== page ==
Money disappears the community at large and sinks into the ever growing bank accounts of these scum bags.  And guess what, not only do these craven and morally bereft jackalopes pay themselves ungodly fees they never earned, they also DO NOT PAY INCOME TAXES on most of those fees.  That means, that after they are done sucking more money out of the economy than a Dyson on steroids, they pay very little taxes on that money which further depletes our economy.

Guess who (besides the guys I’m running out of good names to call that run the funds) doesn’t want this behavior stop? Guess who believes this sort of activity is American and good for us all?  Your Republican and Democratic Senators and Congresspeople. Seems politicians are the only place these fund managers feel good ‘giving a little piece of the pie.’  An enormous, $3trillion pie it is!

Thanks Pat Britton for sending this to me. Now, excuse me while I go vomit.

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Very Grateful It Is Friday!

23 May

Monday, we learned about the sudden death of a long-time client. Vicki was only 55. She was healthy.  She didn’t have cancer.  She just died.

It was my first call Monday morning.  It jolted me more than any cup of coffee.  It shocked me.  I’ve been dealing with a lot of death of late. My Dad last fall, good clients and friends this year. It isn’t ever easy. But all of these people were older and had been sick and we had, I suppose, mentally prepared a bit for the news of their deaths.

But not Vicki.  Her husband if one of my review calls I often dread, to be honest.  He can be quite a stickler with me on returns, fees and generally speaking, has seemed to enjoy keeping me on my toes over the years.  So, when I called, I had already steeled myself for his tough questions.

But when he picked up, his tenor was different. Did he have a cold? His voice was not all together present.  He sounded sick or something.  “Vicki died last Thursday, Matt. I needed to let you know but I just couldn’t talk last week.”

 Some time has passed since Monday morning.  But the shock has barely worn off for me.  55! Not sick. She just didn’t wake up that Friday.  My God, what would I do if that were Sarah? How would I cope? How could life ever return to normal?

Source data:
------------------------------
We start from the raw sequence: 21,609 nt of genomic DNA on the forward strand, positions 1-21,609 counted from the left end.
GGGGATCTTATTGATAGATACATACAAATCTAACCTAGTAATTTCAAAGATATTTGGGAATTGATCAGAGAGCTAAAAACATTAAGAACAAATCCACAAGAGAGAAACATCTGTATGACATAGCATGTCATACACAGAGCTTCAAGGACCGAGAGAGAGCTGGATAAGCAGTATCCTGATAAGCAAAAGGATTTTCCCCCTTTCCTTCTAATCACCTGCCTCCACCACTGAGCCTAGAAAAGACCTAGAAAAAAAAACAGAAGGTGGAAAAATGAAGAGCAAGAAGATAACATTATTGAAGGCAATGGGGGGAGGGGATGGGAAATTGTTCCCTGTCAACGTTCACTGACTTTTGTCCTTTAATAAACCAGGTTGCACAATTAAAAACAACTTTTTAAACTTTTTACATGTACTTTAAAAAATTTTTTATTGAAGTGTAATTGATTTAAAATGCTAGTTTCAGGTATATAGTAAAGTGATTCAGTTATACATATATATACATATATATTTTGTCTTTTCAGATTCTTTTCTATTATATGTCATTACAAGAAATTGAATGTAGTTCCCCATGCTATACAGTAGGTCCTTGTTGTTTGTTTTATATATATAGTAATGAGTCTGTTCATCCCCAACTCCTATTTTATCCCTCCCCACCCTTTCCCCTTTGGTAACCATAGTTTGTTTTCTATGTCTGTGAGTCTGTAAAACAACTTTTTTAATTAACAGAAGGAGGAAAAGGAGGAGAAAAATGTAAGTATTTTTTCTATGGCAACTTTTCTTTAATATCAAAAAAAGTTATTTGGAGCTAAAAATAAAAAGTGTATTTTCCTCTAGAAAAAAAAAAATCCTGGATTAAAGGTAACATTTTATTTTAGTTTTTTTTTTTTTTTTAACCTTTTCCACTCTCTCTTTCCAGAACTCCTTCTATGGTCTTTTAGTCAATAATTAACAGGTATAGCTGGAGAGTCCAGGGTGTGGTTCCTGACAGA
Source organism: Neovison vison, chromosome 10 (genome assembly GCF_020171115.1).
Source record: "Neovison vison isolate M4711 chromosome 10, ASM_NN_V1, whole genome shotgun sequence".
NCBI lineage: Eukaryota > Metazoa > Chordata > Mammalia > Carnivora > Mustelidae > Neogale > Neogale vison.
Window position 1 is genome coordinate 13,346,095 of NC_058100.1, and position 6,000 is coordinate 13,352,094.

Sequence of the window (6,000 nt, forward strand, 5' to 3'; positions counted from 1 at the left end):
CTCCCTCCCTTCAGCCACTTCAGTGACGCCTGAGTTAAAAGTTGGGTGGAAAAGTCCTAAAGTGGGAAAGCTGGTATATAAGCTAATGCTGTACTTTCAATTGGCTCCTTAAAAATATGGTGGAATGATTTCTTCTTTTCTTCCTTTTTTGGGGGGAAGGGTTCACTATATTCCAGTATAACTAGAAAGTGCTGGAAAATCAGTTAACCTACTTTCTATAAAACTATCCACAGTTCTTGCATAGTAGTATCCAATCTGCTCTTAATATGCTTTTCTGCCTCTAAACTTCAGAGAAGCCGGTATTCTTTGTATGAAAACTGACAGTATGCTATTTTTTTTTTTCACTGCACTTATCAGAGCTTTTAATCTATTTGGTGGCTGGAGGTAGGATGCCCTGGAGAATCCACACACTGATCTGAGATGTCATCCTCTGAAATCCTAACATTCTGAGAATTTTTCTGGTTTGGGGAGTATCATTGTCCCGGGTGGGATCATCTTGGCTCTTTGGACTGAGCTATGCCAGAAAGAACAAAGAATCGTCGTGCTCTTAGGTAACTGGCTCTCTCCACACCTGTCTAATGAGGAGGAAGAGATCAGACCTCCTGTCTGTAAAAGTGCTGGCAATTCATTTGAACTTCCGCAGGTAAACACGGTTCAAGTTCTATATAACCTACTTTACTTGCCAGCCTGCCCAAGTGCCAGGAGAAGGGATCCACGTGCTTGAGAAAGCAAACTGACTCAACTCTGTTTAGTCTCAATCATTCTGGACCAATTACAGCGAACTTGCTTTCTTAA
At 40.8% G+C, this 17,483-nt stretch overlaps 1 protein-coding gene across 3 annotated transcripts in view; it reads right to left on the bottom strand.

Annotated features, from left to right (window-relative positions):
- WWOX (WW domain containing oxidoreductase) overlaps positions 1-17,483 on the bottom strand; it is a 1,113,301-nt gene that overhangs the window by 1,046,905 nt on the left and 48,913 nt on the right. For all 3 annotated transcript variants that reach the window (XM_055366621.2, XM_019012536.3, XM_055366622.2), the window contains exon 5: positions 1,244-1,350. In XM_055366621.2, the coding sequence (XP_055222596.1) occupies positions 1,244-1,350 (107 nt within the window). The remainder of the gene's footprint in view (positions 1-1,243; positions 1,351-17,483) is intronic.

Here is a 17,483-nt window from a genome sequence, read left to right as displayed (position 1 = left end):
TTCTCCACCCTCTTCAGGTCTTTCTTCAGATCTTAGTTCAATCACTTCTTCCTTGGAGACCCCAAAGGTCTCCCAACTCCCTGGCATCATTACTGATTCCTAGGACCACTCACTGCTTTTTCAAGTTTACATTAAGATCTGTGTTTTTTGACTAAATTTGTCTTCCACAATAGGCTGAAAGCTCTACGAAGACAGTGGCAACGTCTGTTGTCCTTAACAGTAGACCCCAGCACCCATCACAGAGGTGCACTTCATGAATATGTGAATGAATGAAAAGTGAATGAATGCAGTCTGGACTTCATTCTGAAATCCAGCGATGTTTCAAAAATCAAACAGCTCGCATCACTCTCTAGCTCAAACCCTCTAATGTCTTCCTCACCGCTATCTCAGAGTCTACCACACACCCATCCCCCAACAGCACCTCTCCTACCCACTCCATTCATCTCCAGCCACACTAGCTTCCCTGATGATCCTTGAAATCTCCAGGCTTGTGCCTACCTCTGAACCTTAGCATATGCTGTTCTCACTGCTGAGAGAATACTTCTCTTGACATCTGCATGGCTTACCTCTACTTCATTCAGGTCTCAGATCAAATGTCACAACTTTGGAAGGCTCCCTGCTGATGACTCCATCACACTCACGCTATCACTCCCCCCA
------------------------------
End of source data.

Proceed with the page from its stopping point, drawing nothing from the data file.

That what is so inspirational about this man, Dan.  He is touching and helping people who are sick. Who might not expect to live.  This is amazingly heartfelt and real.  Sure, Starbucks is a big old evil corporation.  But Dan is an angel.  Keep it up, Dan. You’ve made me wonder how I can do the same.

 Enjoy your weekend folks.  I’m happy you will have one to enjoy and I’m grateful I will too!

Is it Any Wonder Cultures Clash?

19 May

Click here to read a  fascinating look at the way cultures of the world approach negotiations.

To quote the article “By focusing on the cultural roots of national behavior, both in society and business, we can foresee and calculate with a surprising degree of accuracy how others will react to our plans for them, and we can make certain assumptions as to how they will approach us.”

Well, that could be pretty handy, no? It has me recall a time when I worked in the Sheraton Hotel at the Brussels Airport. I was an intern and working in control of the food and beverages. The hotel had four restaurants plus room service, not to mention it fed its own employees. There was a lot of food and drinks being consumed.

All I had to do was measure yesterday’s levels against today’s levels and cross-reference that to the orders being submitted by the various restaurant chefs. Pretty easy I thought. Until cultures started clashing.

In other words, If there were four bottles of a particular wine yesterday and there were only 2 today, I should see that two bottles were ordered at some point in one of the restaurants that day.

I had noticed that the cheeses of one particular restaurant were at lower totals than their corresponding orders. “How should I reconcile this?” I asked my boss, a very uninterested and rather dumb fellow.

“I’d ask the Chef!” he said.

“I have already done that. He believes my math is wrong. It isn’t. Someone is stealing cheese. What is my next step?” I said.

“I’d ask the Chef if he is stealing cheese.” m boss said sarcastically. I could see he wasn’t going to offer me guidance.

I did go talk to the Chef and it turned into a raging argument with both of us accusing the other of lying. I ended the conversation with “Look, I’m just an intern, I could care less if you’re stealing cheese. Don’t call me a liar. I’ve got a report to turn in, I’m going to turn it in with my numbers. I’ll be in America by the time the GM reads it. Your call, Frenchie.”

Had I only had this chart, I’d have known his yelling was simply step three in French negotiations and I would have been so much better off! See how us Americans lay the cards all out? “Where is the missing cheese, Monsieur?” I spelled it out, I confronted and provoked him, we had a fight…but we did not ever reach clarity.

Had I understood their culture better, I could have simply restated the logic and we’d be good. This sort of chart could be so useful for folks in international business. I just found it very interesting.

Can You More Easily Overdose on Water than on Pot?

30 Apr

That is a catchy headline, isn’t it?  I thought so too, which is why I clicked on this article from Forbes.